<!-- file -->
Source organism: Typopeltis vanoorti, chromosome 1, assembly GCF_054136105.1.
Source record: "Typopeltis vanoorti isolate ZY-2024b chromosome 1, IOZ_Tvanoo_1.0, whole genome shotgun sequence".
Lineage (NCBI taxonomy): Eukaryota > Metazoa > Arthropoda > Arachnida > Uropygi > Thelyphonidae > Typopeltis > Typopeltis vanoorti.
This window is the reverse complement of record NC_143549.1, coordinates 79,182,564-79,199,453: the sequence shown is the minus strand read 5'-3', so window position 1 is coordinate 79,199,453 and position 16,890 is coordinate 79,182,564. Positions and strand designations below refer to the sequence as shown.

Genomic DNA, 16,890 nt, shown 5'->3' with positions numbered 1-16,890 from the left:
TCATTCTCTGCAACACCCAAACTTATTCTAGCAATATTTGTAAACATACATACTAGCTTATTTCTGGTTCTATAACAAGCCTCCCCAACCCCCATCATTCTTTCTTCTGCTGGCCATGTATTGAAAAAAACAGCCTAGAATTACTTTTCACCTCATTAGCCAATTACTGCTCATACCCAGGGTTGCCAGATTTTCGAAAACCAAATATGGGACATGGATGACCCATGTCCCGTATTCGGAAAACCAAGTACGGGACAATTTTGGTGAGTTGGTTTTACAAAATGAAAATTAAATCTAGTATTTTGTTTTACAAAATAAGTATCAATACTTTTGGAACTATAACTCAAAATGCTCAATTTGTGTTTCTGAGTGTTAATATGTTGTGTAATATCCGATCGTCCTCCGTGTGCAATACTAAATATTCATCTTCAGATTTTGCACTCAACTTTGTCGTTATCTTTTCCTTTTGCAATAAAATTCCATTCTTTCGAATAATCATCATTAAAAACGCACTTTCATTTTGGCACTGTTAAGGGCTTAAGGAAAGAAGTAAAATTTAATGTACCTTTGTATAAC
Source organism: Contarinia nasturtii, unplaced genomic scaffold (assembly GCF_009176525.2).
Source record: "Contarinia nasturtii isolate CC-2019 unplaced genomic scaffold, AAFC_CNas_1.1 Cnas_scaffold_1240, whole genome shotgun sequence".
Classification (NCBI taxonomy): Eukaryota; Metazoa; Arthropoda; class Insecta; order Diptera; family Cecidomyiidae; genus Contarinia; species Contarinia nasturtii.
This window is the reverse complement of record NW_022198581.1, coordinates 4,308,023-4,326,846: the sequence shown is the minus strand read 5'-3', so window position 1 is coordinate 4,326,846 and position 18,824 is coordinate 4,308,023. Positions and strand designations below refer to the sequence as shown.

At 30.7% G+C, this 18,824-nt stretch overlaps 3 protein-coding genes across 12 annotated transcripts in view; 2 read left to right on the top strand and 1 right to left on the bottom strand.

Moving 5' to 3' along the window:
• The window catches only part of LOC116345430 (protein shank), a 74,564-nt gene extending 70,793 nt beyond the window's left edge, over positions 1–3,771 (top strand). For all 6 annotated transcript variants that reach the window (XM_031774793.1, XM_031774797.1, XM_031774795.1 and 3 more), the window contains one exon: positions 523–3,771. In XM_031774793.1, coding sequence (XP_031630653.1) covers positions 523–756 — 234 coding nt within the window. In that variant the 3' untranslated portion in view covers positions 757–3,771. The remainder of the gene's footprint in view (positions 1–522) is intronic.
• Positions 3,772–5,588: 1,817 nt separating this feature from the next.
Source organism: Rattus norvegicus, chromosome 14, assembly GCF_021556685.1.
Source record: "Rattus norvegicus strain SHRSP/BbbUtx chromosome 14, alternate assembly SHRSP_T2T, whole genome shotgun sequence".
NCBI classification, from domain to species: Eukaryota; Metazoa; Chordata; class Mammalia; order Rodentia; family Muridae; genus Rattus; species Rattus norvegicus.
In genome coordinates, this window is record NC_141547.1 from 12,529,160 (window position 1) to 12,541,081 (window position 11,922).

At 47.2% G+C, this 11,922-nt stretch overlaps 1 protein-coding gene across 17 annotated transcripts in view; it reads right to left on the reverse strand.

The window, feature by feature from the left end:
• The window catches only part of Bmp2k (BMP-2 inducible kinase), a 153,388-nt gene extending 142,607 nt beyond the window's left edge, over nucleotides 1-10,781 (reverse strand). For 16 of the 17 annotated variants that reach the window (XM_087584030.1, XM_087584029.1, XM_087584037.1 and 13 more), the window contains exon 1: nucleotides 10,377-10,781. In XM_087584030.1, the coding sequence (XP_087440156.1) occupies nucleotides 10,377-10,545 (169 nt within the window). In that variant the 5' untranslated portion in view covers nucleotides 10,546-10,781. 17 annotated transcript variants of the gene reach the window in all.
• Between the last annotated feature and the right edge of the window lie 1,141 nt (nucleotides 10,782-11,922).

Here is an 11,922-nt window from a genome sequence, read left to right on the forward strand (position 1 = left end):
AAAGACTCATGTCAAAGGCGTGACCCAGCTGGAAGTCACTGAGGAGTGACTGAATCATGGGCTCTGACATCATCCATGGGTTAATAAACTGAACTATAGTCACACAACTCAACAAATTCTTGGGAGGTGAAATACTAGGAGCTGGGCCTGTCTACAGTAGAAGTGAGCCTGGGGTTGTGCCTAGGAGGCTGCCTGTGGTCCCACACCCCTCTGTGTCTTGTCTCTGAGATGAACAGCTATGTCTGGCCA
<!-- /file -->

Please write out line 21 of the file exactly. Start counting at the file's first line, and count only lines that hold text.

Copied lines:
• The window catches only part of Bmp2k (BMP-2 inducible kinase), a 153,388-nt gene extending 142,607 nt beyond the window's left edge, over nucleotides 1-10,781 (reverse strand). For 16 of the 17 annotated variants that reach the window (XM_087584030.1, XM_087584029.1, XM_087584037.1 and 13 more), the window contains exon 1: nucleotides 10,377-10,781. In XM_087584030.1, the coding sequence (XP_087440156.1) occupies nucleotides 10,377-10,545 (169 nt within the window). In that variant the 5' untranslated portion in view covers nucleotides 10,546-10,781. 17 annotated transcript variants of the gene reach the window in all.